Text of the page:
The cost of ancillary services for intermittent sources, the standby power plants if the wind does not blow or if it rains make solar plants temporarily inutile, does not seem to be reflected in the transmission cost though.

ASEAN countries like the Philippines will need those power plants that have (a) high reliability, high capacity factor, (b) low LCOE, and (c) low or zero need for ancillary services.

However, more ASEAN countries are entertaining more solar PV and wind onshore since they were convinced to believe that they need unstable yet expensive electricity to “save the planet.”

During the Energy Policy Development Program (EPDP) lecture last April 20 at the UP School of Economics (UPSE), Ms. Melinda L. Ocampo, president of the Philippine Electricity Market Corp. (PEMC) talked about “Electricity Trading and Pricing in the Philippine WESM.” Ms. Ocampo discussed among others, the new management system where the interval for electricity dispatch has been improved from one hour to only five minutes.

I pointed during the open forum that the imposition of the lousy scheme feed-in-tariff (FiT) or more expensive electricity for favored renewables was unleashed even to consumers in Mindanao, which is not part of WESM, and is not connected to the Luzon-Visayas grids. The FiT-Allowance that is reflected in our monthly electricity bill has risen from 4 centavos/kWh in 2015 to 12.40 centavos in 2016 and this year, we should brace for at least 26 centavos/kWh soon because the 23 centavos petition by Transco starting January 2017 has not been acted by the Energy Regulatory Commission yet.

The issue of stable and affordable energy will be tackled in the forthcoming BusinessWorld Economic Forum this May 19, 2017 at Shangri-La BGC. Session 4 “Fuelling Future Growth”of the conference will have the following speakers: John Eric T. Francia, president & CEO of Ayala Corp. (AC) Energy Holdings, Inc.; Antonio R. Moraza, president & COO of Aboitiz Power Corporation; Josephine Gotianun Yap, president of Filinvest Development Corp., and DoE Secretary Alfonso G. Cusi. Yap and Cusi are still to confirm the invite.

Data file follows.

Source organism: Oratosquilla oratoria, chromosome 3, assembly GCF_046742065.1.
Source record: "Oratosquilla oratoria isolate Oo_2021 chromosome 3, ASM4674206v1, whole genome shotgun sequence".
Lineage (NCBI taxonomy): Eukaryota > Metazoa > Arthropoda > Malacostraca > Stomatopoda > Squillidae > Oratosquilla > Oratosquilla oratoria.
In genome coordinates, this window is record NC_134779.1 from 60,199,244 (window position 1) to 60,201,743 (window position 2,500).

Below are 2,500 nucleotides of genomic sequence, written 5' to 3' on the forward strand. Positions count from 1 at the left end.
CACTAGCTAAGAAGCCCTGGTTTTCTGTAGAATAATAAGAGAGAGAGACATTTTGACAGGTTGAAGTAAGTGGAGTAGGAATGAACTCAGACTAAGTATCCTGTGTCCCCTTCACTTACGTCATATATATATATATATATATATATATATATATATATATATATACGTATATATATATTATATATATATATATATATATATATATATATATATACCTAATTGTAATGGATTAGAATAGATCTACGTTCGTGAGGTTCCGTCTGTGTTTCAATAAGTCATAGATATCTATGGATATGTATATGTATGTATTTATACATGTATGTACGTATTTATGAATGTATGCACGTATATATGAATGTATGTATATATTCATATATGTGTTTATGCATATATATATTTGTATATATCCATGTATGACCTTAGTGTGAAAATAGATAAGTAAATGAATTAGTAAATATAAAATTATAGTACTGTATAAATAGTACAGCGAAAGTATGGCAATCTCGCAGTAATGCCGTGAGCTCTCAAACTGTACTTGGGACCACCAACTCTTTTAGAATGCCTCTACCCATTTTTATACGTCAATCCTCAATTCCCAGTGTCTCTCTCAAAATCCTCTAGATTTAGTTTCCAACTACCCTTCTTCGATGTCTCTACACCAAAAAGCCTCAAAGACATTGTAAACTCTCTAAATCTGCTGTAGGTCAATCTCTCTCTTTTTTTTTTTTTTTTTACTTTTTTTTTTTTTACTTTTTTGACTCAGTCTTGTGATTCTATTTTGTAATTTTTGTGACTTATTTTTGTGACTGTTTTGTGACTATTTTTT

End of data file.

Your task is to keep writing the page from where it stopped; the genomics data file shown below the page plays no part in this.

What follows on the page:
Local energy players will have a big role in ensuring that the Philippines should have stable and competitively priced energy supply today and tomorrow.

Developing Asia’s love affair with coal

Energy precedes development, not vice versa. Developing countries cannot sustain growth without cheap and stable energy supply.

I am reposting some recent reports about efforts by many developing Asian countries to grow fast via cheaper energy from coal power. Enjoy.
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“Pakistan’s Water and Power Ministry… investment project with China, it’s committed to spending $15 billion on as many as 12 new coal power plants over the next 15 years…

To anyone who would criticize the move, Piyush Goyal, India’s power minister, had this to say: “India is not a polluter,” he told the Financial Times. “It’s America and the western world that has to first stop polluting.” There’s a grain of truth to that: America and Europe did a lot of coal burning during their development, and now have strong economies to leverage in order to clean up their acts.” – May 3, 2017, https://www.technologyreview.com/s/604323/india-and-pakistans-continued-love-affair-with-coal/

“$54 billion China Pakistan Economic Corridor (CPEC), which includes spending of about $33 billion on a total of 19 energy projects, including coal-fired and renewable power plants, transmission lines, and other infrastructure.

Combined, the projects will eventually generate 16,000 megawatts (MW) of electricity, which the government says is urgently needed. About three-quarters of the newly generated power will come from coal-powered plants, and the government insists that these will be fitted with the latest technology to reduce pollution and climate-changing emissions.” – May 2, 2017, http://www.reuters.com/article/us-pakistan-energy-coal-idUSKBN17Z019